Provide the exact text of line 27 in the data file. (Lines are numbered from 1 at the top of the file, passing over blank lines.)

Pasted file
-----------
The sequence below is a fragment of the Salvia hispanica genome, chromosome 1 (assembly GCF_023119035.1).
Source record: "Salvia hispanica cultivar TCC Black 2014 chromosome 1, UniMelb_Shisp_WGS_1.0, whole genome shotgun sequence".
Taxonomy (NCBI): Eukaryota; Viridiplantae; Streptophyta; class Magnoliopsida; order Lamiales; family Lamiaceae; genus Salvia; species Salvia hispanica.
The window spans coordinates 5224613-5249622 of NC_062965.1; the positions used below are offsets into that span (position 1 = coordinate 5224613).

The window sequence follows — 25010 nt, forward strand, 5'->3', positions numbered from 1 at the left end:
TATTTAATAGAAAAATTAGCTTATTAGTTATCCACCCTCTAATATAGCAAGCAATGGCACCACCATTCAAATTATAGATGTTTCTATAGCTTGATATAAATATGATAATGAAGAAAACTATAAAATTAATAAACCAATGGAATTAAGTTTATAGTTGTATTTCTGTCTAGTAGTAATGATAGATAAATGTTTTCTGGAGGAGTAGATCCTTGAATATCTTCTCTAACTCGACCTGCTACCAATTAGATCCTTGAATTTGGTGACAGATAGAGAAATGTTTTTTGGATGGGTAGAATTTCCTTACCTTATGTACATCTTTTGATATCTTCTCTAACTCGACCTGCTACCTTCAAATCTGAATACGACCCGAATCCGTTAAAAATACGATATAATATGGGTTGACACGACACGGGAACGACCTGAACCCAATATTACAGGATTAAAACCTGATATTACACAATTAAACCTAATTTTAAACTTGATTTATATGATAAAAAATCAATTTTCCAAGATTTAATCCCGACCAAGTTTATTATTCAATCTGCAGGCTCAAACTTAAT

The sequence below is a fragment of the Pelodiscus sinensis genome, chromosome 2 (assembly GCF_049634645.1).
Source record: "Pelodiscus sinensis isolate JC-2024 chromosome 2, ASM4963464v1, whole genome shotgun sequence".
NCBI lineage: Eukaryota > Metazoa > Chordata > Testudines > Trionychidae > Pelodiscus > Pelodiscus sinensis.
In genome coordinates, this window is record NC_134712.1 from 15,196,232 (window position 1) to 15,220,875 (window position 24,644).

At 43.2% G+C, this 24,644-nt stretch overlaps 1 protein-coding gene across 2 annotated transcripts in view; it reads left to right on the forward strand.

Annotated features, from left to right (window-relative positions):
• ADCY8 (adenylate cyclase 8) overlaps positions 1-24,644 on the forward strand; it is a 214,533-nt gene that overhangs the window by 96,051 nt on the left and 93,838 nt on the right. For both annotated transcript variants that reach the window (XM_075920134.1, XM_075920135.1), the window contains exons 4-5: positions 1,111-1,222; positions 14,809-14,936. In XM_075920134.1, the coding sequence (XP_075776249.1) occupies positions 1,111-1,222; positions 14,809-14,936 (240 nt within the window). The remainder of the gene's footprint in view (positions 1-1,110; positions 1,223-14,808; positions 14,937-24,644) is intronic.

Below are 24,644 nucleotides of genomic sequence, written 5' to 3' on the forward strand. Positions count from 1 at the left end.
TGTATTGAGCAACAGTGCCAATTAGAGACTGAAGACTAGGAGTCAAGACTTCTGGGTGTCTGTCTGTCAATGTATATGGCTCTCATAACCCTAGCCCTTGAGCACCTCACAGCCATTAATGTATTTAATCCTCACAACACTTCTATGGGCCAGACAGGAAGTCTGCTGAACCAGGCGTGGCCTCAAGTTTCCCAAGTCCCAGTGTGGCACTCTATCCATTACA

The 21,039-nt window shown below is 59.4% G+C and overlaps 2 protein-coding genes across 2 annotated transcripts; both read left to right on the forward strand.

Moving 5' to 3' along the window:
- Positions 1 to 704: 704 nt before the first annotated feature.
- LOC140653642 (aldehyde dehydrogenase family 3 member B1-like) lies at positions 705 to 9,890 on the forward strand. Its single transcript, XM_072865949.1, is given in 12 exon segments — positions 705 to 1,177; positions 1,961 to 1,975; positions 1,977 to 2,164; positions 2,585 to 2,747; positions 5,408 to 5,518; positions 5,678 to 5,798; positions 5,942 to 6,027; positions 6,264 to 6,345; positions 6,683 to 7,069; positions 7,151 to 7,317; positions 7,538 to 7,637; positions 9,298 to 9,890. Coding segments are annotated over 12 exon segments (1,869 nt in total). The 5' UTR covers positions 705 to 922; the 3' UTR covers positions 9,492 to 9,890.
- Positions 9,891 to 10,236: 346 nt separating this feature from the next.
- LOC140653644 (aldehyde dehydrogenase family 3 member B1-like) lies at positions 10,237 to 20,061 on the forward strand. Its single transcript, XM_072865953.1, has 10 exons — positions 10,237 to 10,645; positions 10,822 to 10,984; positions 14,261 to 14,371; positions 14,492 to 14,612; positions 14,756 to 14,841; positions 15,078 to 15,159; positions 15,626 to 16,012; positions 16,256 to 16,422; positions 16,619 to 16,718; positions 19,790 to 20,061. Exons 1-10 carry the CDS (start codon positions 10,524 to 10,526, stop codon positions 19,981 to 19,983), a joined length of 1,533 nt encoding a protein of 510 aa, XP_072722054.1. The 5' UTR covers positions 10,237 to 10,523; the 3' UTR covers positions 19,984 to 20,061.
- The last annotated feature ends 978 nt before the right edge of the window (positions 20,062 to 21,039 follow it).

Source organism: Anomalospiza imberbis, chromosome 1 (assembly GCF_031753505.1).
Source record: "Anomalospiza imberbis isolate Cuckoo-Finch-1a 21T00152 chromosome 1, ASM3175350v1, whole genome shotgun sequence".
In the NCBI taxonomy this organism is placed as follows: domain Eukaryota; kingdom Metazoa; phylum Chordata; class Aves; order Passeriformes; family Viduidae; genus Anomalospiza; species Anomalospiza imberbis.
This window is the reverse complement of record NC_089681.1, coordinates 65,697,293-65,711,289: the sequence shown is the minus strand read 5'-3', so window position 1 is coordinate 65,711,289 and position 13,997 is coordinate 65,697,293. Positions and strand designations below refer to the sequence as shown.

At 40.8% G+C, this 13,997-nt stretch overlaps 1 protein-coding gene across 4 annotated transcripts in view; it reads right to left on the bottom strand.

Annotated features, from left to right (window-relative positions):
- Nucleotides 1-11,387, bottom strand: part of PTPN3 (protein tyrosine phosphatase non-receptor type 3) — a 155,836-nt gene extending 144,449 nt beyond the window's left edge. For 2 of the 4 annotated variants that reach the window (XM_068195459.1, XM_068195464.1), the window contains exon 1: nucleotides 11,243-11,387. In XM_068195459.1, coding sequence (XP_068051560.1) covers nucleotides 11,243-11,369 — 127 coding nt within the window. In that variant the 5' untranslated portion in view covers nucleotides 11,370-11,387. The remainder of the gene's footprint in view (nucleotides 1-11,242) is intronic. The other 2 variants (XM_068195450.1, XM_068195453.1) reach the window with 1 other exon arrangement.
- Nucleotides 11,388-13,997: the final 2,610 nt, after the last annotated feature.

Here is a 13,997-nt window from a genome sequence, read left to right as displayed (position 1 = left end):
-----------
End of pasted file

At 40.8% G+C, this 13,997-nt stretch overlaps 1 protein-coding gene across 4 annotated transcripts in view; it reads right to left on the bottom strand.